Installation view of Trade Secrets, 2013, at Nottingham Contemporary, which is used as a case study by ACE for its work with LGBT communities. Photo David Severn

Be more diverse or risk losing funding, ACE announces

Rebecca Atkinson, 09.12.2014
Chairman Peter Bazalgette says it is a "fundamental shift" in its approach to diversity
Arts Council England (ACE) wants the organisations it funds to better reflect the diverse communities they serve, its chairman Peter Bazalgette announced this week.

In a speech to launch the arts council’s Creative Case for Diversity at Sadler's Wells in London, Bazalgette said this was a “fundamental shift” in ACE’s approach to diversity. He said that the arts council will start holding Major Partner Museums and National Portfolio Organisations to account if they don’t fully embrace diversity.

“The plain fact is that despite many valuable, well-intentioned policies over the past decade, when it comes to diversity, we have not achieved what we intended,” Bazalgette said. “We are not doing well enough. We need to think about programming, the workforce, leadership and audiences, and how all these are interrelated.”

From April, organisations will be asked to make their work relevant to a wider range of audiences and build a workforce that reflects contemporary society. From 2018, this will be used to influence future funding settlements.
Bazalgette’s speech, billed as the “most important” one he would make as chairman of the arts council, outlined how the organisation’s new Creative Case for Diversity policy would support organisations in ensuring their programmes respond to diversity in local communities and talent from abroad.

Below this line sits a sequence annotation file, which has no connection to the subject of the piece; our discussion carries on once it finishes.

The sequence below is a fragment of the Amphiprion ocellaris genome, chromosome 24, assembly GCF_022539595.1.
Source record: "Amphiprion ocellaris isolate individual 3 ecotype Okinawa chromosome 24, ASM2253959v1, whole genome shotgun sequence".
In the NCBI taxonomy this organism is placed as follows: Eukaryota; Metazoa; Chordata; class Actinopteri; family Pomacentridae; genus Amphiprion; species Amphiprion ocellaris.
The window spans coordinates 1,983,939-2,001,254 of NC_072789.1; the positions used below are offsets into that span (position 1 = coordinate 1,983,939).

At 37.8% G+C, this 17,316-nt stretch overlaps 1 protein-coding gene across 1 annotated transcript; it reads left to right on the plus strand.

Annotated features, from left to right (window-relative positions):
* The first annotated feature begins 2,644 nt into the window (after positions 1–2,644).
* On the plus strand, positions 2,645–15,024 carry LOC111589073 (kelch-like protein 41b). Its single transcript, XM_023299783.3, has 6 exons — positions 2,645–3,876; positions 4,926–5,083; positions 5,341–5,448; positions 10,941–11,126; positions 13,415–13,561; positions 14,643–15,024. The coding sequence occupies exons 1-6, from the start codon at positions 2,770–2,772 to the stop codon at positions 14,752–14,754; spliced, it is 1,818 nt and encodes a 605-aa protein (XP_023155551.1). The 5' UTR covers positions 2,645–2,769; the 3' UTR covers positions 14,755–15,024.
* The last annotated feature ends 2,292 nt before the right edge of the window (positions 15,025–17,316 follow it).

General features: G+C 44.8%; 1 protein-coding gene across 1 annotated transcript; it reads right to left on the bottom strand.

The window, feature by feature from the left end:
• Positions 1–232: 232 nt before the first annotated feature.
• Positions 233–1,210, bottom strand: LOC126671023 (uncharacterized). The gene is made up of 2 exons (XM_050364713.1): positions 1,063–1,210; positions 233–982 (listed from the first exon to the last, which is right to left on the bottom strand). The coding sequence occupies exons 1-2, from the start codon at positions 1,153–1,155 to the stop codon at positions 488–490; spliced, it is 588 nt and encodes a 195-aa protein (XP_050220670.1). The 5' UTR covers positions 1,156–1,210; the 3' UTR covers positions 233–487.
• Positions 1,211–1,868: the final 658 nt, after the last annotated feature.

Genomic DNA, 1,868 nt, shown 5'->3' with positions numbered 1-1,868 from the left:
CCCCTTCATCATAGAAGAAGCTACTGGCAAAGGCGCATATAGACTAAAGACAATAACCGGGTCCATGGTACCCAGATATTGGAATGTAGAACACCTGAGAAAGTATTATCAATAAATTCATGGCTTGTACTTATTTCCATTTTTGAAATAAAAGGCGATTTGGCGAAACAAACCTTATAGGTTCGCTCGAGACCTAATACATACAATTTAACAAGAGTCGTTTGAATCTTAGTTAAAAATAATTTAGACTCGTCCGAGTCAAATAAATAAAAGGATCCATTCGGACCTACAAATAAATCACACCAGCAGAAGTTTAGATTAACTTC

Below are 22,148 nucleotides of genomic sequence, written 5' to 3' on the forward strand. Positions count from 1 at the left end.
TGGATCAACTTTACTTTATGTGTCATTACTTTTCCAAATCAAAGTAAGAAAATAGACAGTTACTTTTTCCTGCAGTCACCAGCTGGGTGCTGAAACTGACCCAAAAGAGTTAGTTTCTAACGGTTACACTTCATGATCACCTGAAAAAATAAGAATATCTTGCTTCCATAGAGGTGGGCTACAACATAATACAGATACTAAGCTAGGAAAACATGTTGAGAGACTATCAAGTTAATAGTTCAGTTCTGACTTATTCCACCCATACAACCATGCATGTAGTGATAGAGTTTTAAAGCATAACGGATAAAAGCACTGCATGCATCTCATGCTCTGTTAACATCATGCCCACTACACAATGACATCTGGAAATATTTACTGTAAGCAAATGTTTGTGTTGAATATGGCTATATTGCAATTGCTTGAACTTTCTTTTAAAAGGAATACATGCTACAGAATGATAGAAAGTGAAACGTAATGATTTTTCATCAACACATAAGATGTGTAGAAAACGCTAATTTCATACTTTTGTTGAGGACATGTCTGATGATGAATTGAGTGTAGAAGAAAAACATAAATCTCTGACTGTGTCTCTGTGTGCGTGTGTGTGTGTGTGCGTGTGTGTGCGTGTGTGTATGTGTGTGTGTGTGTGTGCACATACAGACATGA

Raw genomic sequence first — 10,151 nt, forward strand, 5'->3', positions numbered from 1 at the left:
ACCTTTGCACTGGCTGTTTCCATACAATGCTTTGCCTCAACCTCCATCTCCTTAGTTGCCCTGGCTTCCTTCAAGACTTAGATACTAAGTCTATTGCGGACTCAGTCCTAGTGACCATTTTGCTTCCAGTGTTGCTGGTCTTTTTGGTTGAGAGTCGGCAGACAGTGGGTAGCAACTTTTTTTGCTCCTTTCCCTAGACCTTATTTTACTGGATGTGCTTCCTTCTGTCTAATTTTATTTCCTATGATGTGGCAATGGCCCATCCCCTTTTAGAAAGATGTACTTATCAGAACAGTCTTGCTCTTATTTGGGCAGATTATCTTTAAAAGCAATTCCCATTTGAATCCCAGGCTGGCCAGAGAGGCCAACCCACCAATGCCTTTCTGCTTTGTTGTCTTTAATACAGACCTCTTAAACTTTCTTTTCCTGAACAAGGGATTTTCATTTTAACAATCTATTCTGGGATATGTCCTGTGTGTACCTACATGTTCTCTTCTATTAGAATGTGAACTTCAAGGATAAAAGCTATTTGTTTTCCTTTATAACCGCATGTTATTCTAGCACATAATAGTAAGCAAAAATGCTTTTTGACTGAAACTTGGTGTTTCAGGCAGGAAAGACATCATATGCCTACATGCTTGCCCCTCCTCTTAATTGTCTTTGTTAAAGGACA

The arts council said it had set aside funding to promote talent and diversity outside the national portfolio, the details of which are being worked on now. And it will commission research into the diversity challenges faced by museums.

From April 2015, funded organisations’ workforce diversity will be published, along with the progress they have made to reflect the communities they serve.

In 2012-13, 13% of staff working at the national portfolio organisations were from black and minority ethnic groups – below the national average of 15%. Government figures also show that the creative and cultural workforce more widely is less diverse now than in 2008-09, with workers defining themselves as white up from 92% to 93%.

“Some National Portfolio Organisations and Major Partner Museums are making good progress, but diverse focused organisations have been shouldering this responsibility alone for too long,” Bazalgette said.

Sharon Heal, the director of the Museums Association, welcomed the announcement.
“This signals that the arts council is taking diversity seriously and I hope that museums will respond by talking to and working with diverse communities on their collections, exhibitions and displays,” she said.

“This is a great opportunity for museums to engage with communities in a meaningful way to ensure that their rich heritage is represented and that their many different stories are told.
“The museum workforce does not reflect the diversity of the population and I am glad that ACE is actively taking steps to monitor progress in this area and to inform funding. In addition, I’d like to see money targeted to those museums that are diversifying audiences to help them share their good practice with others.”